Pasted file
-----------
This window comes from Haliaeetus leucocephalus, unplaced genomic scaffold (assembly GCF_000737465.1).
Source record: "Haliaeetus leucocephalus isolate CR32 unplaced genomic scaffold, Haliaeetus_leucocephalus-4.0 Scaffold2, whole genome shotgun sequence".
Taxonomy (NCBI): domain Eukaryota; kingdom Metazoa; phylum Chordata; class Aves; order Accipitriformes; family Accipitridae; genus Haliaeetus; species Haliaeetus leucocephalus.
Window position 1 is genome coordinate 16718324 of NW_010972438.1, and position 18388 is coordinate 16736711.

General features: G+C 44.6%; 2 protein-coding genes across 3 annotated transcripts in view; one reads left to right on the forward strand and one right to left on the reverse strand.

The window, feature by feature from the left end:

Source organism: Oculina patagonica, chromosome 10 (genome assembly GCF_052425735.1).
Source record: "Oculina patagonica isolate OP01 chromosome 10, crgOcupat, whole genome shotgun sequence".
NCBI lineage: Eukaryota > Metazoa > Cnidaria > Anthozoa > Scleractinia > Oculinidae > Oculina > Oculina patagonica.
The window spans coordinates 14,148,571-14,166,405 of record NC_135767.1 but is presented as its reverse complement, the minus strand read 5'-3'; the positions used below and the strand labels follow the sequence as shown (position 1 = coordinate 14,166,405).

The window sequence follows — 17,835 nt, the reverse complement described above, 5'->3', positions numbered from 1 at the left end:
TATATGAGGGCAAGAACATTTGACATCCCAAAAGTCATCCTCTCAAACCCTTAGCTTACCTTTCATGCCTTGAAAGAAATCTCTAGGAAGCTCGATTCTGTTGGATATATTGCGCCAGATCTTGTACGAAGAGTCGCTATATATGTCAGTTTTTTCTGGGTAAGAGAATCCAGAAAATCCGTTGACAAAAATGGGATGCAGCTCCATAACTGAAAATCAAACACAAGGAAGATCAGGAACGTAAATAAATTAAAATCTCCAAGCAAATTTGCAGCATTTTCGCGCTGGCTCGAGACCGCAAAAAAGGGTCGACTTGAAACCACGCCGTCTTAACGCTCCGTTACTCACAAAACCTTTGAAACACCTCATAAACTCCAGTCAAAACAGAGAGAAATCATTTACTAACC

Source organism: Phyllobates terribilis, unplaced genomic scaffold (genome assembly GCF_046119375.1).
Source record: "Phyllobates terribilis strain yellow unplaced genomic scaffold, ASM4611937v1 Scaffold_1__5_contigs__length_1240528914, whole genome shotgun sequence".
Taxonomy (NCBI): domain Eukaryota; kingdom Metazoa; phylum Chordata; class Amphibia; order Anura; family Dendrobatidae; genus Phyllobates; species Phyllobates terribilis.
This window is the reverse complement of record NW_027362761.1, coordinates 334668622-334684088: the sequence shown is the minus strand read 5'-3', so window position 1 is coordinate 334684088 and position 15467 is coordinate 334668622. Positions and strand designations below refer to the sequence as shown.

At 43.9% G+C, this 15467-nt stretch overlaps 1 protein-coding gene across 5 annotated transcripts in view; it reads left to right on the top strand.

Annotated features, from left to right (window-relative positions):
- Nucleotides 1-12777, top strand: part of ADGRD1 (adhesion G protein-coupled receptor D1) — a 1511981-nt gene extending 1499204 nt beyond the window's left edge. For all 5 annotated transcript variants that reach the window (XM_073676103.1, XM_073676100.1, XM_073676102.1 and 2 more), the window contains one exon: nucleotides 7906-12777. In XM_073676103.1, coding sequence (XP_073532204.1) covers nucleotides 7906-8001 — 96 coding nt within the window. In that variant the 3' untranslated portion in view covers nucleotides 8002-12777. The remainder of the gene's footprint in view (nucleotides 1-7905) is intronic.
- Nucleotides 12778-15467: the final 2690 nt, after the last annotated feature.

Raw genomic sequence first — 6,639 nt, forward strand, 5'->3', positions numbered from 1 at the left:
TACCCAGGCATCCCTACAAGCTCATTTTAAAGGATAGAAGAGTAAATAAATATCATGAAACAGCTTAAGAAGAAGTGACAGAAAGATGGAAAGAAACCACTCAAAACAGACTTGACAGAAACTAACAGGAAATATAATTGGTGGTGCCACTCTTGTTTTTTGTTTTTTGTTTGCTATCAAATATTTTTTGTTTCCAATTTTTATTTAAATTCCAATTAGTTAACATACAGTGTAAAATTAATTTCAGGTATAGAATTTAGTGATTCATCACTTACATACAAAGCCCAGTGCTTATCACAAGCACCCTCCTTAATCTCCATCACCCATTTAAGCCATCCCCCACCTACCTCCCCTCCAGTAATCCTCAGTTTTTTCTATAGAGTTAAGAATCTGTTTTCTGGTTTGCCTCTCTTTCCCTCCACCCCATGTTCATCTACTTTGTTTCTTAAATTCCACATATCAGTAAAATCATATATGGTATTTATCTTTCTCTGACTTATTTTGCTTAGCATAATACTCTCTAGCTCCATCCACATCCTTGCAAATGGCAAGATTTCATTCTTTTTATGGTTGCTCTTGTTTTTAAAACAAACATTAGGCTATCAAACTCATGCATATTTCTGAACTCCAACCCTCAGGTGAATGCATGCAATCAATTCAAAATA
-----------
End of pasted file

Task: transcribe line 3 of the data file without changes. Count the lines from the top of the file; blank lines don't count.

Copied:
Taxonomy (NCBI): domain Eukaryota; kingdom Metazoa; phylum Chordata; class Aves; order Accipitriformes; family Accipitridae; genus Haliaeetus; species Haliaeetus leucocephalus.